It is the largest plant community of this kind in Virginia, and maybe anywhere else in the United States.
Large-flowered trillium and other wildflowers found at the Thompson Wildlife Management Area are more typical of rich hardwood cove and rich forested side-slope sites. But, the special soil type characterizing this site, and the fact this area was relatively undisturbed throughout history, drives this unique display of plants.
In the spring of 1990, by way of an agreement between DGIF and the Virginia Native Plant Society, the area on Thompson WMA containing the trillium stand was the very first site placed on the then brand new Virginia Native Plant Registry. The Registry is a list containing all the lands throughout Virginia protected for their plant treasures and natural communities. The Native Plant Registry is a voluntary program that DGIF recognized was of great significance to participate in to conserve some of Virginia’s natural ecosystems.
When to See Trillium at Thompson WMA
Typical peak blooming time for the trilliums at the Thompson WMA is the first week of May. This may vary a few days (up to a week in some cases) on either end of this typical blooming time and depends largely on spring weather conditions. For instance, warm springs push trillium blooming earlier and cold springs push blooming later.
For 2019, peak blooming is predicted to occur “on time”, during the second weekend and first full week of May (4th – 10th).
A great diversity of other wildflower species that will interest the naturalist occur throughout the area as well. For example, in mid-April (before trillium bloom) a nice display of blood root, trout lilies, and Dutchman’s breeches can be observed blooming in great numbers throughout the forest. Over the remainder of the spring and into early summer a plethora of other interesting rich forest plant species, like black cohosh and Canada lilies, can be seen in bloom.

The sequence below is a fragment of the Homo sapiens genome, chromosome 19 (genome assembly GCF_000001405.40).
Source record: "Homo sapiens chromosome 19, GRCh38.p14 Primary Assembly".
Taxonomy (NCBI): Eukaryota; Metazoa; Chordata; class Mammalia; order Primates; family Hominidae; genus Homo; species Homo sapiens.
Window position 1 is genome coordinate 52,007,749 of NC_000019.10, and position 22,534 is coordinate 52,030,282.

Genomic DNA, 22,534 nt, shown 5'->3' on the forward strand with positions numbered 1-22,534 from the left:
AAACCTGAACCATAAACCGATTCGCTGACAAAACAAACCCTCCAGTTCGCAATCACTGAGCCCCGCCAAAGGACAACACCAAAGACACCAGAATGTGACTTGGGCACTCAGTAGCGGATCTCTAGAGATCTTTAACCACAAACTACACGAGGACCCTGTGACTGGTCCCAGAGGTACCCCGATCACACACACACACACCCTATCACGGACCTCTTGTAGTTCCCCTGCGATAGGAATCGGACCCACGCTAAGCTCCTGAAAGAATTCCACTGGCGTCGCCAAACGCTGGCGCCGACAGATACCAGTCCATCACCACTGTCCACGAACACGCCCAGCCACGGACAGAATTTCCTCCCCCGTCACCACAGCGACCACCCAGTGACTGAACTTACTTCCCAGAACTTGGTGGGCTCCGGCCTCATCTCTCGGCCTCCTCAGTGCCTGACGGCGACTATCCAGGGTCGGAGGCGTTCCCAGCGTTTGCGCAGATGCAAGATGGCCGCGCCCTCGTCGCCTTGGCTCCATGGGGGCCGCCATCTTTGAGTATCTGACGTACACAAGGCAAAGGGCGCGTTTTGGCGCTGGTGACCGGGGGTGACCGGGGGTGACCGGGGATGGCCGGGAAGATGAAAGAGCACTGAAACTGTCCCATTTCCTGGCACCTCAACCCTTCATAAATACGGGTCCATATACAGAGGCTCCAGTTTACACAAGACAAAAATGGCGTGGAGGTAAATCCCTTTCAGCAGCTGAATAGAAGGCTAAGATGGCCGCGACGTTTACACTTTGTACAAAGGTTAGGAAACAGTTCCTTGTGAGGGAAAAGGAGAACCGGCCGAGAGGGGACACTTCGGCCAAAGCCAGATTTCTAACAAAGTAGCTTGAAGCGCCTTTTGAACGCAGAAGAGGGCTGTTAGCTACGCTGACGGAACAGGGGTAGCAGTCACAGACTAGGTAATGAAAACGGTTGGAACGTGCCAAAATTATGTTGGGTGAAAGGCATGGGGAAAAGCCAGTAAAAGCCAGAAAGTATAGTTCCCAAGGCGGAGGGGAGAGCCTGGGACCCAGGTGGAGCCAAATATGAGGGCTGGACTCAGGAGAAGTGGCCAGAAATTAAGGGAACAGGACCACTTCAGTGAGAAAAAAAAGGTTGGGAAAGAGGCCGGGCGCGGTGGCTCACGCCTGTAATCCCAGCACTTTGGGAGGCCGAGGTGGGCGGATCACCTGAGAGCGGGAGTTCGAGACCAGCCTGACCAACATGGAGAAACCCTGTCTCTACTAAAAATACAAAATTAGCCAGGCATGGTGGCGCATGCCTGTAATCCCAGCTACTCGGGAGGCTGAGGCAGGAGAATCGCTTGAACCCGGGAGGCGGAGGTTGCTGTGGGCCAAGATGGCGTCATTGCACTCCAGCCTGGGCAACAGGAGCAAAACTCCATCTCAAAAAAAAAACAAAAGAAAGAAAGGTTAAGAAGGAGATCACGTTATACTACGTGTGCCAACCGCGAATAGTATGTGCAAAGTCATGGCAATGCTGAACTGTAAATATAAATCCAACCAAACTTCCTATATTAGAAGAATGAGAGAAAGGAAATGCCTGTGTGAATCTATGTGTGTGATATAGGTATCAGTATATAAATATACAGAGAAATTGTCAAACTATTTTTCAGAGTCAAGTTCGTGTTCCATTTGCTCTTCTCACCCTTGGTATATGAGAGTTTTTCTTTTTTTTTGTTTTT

The Thompson WMA also contains a number of forested spring seeps that occur on the side slopes throughout the area. These places are rich in plant diversity and contain a few rare and endemic plant and invertebrate species. Several of these spring seeps are technically called seepage swamps, which is a rare and unique natural community here in Virginia. The Thompson WMA contains the largest seepage swamp (30+ acres) in Virginia that highly benefits from the protection DGIF affords it.
Wildlife Viewing & Access at Thompson WMA
Another great opportunity at the Thompson for the outdoor enthusiast is birding. During spring and fall migrations, and during the breeding season, the rich forest habitats of the Thompson WMA support a diversity of bird species, particularly forest dwelling neotropical migrants. A few of the most notable species include cerulean warblers, American redstarts, hooded warblers, Kentucky warblers, worm eating warblers, scarlet tanagers, oven birds, wood thrushes, veeries, rose-breasted grosbeaks, and a host of others.
A scarlet tanager perches on a branch at Thompson WMA.
The Thompson WMA has an extensive network of public access facilities for the public to utilize. Eleven designated parking areas and miles of interior, administrative roads are present. The Marjorie Arundel Wildflower and Birding Trail is 1.2 mile loop trail located in the heart of the plant registry site. It is accessed from the Trillium Parking Area and follows a portion of an administrative access road, a short segment of the Appalachian Trail, and a segment of a short spur trail (Tower Spur Trail) splitting off the Appalachian Trail. The Appalachian Trail runs through the entire length of WMA.